Operation Deny Flight was a North Atlantic Treaty Organization (NATO) operation that began on 12 April 1993 as the enforcement of a United Nations (UN) no-fly zone over Bosnia and Herzegovina. The United Nations and NATO later expanded the mission of the operation to include providing close air support for UN troops in Bosnia and carrying out coercive air strikes against targets in Bosnia. Twelve NATO members contributed forces to the operation and, by its end on 20 December 1995, NATO pilots had flown 100,420 sorties.
The operation played an important role in shaping both the Bosnian War and NATO. The operation included the first combat engagement in NATO’s history, a 28 February 1994 air battle over Banja Luka, and in April 1994, NATO aircraft first bombed ground targets in an operation near Goražde. These engagements helped show that NATO had adapted to the post-Cold War era and could operate in environments other than a major force-on-force engagement on the plains of Central Europe.[tone] Cooperation between the UN and NATO during the operation also helped pave the way for future joint operations. Although it helped establish UN–NATO relations, Deny Flight led to conflict between the two organizations. Most notably, significant tension arose between the two after UN peacekeepers were taken as hostages in response to NATO bombing.
The operations of Deny Flight spanned more than two years of the Bosnian War and played an important role in the course of that conflict. The no-fly zone operations of Deny Flight proved successful in preventing significant use of air power by any side in the conflict. Additionally, the air strikes flown during Deny Flight led to Operation Deliberate Force, a massive NATO bombing campaign in Bosnia that played a key role in ending the war.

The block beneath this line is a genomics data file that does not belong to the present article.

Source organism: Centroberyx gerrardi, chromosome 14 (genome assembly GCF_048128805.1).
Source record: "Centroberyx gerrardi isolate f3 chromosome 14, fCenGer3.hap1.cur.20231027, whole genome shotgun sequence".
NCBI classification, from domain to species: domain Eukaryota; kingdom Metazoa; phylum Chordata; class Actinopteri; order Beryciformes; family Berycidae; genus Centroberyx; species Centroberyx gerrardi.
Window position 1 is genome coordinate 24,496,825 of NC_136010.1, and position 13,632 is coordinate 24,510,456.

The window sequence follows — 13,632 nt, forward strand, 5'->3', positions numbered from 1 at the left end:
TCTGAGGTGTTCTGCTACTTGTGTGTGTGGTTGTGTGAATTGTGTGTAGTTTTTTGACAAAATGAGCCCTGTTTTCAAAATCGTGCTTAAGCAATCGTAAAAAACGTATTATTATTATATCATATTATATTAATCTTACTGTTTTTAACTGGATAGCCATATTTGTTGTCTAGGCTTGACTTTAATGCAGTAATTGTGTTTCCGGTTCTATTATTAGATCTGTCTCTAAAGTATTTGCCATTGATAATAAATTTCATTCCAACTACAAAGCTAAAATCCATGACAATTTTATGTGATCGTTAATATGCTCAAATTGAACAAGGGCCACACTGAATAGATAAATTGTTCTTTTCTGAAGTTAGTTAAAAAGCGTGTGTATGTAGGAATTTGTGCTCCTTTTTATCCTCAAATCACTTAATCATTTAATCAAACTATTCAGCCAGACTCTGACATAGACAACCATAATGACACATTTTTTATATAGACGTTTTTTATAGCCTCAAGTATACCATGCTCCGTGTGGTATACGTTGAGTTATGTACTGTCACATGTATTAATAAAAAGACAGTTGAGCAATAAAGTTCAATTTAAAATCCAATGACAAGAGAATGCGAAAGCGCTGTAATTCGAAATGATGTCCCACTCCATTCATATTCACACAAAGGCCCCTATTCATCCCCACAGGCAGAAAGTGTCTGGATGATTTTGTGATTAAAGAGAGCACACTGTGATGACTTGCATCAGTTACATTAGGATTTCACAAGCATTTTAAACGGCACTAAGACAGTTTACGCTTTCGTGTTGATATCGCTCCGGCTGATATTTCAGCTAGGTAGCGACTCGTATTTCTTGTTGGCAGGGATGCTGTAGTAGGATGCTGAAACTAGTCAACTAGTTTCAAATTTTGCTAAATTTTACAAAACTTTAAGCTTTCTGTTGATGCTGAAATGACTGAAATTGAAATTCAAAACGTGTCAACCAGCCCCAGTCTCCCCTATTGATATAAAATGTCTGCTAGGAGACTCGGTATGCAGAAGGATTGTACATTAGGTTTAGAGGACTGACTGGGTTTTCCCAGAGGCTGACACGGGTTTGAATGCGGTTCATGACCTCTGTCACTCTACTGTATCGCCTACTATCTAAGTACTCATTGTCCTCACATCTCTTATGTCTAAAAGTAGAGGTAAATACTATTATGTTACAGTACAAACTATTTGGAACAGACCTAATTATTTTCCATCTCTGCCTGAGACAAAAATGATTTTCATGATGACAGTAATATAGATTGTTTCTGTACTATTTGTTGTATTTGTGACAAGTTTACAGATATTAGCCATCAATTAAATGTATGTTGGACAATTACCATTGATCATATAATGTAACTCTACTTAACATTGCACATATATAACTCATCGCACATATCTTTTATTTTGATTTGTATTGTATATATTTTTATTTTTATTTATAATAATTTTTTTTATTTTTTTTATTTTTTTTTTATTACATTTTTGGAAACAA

Twelve NATO countries provided forces to Operation Deny Flight: Belgium, Canada, Denmark, France, Germany, Italy, the Netherlands, Norway, Spain, Turkey, the United Kingdom and the United States. Together, these twelve states contributed a total of 4,500 personnel who were based at air bases in five countries: France, Germany, Greece, Italy, and the United Kingdom and on aircraft carriers in the region. Eight of the participating countries contributed a total of 239 aircraft to the operation, of which nearly half, 108, came from the United States. Within the United States, the US Navy and US Marine Corps provided the most support for the operation, and together they flew 70% of all of the air defense sorties flown during Deny Flight. American aircraft also provided the majority of the airstrikes during the conflict; of the 1,150 bombs dropped by NATO forces, 88% came from American aircraft.
After the adoption of the Dayton Accords, a peace agreement for Bosnia, Deny Flight’s mission was no longer necessary. On 15 December 1995, the United Nations Security Council officially terminated the resolutions that had authorized the operation, and on 16 December, the North Atlantic Council agreed to terminate Operation Deny Flight, effective 20 December. On 21 December 1995, NATO held a formal closure ceremony for Deny Flight in Vicenza. Many of the forces assigned to Deny Flight were transferred to Operation Decisive Endeavor, to provide support for new IFOR peacekeepers in Bosnia.